F039 Patient behavior: what to consider when designing solutions? (Claire Kamoun)
Patients are getting increasingly engaged in their treatments, becoming the decision makers not just recipients of care. But to design a digital solution for patient support with high user engagement and retention is, to put it mildly, an art.
Every patient lives in a different home environment, has different personal goals and challenges, which consequently requires a highly personalized disease management solution to ensure maximum usability.
Patient behavior: what to consider when designing solutions? (Claire Kamoun)
Patients are getting increasingly engaged in their treatments, becoming the decisionmakers not just recipients of care…
The complexity of patient behavior
Every disease has its own specifics and the patient journey of different patients differ. Everything matters: the doctors involved, the healthcare system, the health insurance, the patient’s individual situation, and her mindset. However, common traits can be found in patients with different diseases. “When you ask patients about the needs regarding psychological support, regarding the human aspect of disease management, the needs can be the same. If you identify common dimensions, a solution designed for one group of patients, can be translated to another group of patients,” says Claire Kamoun — patient centricity and digital innovation expert, currently the executive director of patient innovation at a French company MedClinik — a sister company of 360Medlink.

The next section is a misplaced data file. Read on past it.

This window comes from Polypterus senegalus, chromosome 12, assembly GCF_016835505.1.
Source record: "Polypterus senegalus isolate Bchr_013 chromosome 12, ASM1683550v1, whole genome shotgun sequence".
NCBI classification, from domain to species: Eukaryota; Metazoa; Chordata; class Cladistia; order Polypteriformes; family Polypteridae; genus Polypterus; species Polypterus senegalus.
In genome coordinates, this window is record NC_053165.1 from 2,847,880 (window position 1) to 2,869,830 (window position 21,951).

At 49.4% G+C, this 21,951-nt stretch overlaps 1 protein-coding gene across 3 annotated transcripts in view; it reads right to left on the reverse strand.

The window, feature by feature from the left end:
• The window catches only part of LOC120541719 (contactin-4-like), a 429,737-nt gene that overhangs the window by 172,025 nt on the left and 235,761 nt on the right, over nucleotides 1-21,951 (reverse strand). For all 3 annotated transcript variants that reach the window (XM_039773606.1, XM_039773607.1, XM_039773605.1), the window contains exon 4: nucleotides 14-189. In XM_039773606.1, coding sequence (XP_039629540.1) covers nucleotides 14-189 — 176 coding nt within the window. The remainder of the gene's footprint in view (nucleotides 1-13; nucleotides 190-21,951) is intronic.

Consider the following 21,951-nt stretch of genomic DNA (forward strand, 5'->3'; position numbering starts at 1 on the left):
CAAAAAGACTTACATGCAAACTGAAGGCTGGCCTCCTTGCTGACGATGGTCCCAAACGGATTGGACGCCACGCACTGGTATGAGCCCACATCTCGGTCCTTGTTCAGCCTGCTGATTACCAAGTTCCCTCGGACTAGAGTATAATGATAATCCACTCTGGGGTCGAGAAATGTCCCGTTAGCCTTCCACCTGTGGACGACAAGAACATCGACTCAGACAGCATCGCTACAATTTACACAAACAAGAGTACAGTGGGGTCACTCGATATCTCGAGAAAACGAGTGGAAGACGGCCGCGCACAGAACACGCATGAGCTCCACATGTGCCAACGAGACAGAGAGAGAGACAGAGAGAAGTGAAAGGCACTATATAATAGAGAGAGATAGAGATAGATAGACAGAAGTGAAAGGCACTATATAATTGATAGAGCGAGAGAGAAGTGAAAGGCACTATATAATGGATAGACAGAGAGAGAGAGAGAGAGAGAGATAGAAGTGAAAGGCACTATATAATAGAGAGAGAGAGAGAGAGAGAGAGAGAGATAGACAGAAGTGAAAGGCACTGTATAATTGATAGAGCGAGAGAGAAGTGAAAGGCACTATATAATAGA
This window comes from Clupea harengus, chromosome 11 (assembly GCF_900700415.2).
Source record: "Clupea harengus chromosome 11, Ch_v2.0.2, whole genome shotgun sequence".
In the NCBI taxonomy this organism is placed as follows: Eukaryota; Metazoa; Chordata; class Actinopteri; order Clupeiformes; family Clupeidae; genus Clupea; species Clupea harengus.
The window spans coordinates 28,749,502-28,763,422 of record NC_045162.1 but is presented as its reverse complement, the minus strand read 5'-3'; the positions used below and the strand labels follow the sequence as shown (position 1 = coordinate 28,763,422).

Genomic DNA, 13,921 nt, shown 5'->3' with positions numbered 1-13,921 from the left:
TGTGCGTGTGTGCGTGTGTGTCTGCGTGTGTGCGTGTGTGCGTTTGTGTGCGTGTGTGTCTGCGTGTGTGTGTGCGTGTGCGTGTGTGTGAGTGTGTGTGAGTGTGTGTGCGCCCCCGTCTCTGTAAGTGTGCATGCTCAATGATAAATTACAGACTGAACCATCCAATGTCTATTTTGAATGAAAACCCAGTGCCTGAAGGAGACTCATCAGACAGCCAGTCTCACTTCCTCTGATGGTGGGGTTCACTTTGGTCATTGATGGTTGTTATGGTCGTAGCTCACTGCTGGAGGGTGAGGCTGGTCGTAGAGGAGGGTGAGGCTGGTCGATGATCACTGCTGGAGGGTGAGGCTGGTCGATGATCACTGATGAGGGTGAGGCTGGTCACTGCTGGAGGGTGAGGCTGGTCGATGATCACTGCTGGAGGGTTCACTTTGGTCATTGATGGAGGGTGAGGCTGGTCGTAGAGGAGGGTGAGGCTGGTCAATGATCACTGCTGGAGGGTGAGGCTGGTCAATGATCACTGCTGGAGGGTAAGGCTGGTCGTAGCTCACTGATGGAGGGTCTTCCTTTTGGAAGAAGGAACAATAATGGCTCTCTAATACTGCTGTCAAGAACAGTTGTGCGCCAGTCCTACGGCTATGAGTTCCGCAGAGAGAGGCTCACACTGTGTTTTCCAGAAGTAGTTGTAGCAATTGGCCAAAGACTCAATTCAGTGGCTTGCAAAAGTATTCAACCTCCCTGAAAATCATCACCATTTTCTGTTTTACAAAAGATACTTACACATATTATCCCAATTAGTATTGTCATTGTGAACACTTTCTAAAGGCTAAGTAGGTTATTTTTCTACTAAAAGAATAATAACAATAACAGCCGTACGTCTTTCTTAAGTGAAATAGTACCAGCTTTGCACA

In 2018, Claire co-authored a comprehensive research article titled The THRIVE model: A framework and review of internal and external predictors of coping with chronic illness.
Based on existing literature, factors affecting patients were sorted into six groupings which are reflected by the acronym THRIVE:
- Therapeutic interventions,
- Habit and routine,
- Individual differences,
- Values and beliefs,
- Emotional factors.
A range of common factors was observed across diverse conditions. The article elaborates that when people become aware of their chronic condition and are faced with the news that the disease will be with them for the rest of their life, they must find ways of adjusting to their new circumstances.
Taken together, the key message in the literature is that, in addition to any biomedical understanding of chronic diseases, the range of features that make up the illness-experience mean that coping is a complex, dynamic, and multifaceted process driven by multiple factors.
Among other findings, the article mentions that some of the research shows that successful adaptation to a chronic disease is more strictly related to patient personality than to the severity of the disease itself.
Can technology be emphatic?
Awareness of the complexity behind patient behavior and factors affecting adherence to treatment, opens up the question: how to design new technological solutions that patients will use?
Claire believes no solution will ever fit everyone. In order to be used, a solution needs to be flexible from the start of development and constantly refined. “If you look at Google, they keep developing their algorithms all the time, and this is what keeps them relevant. We need to translate this into healthcare,” says Claire Kamoun.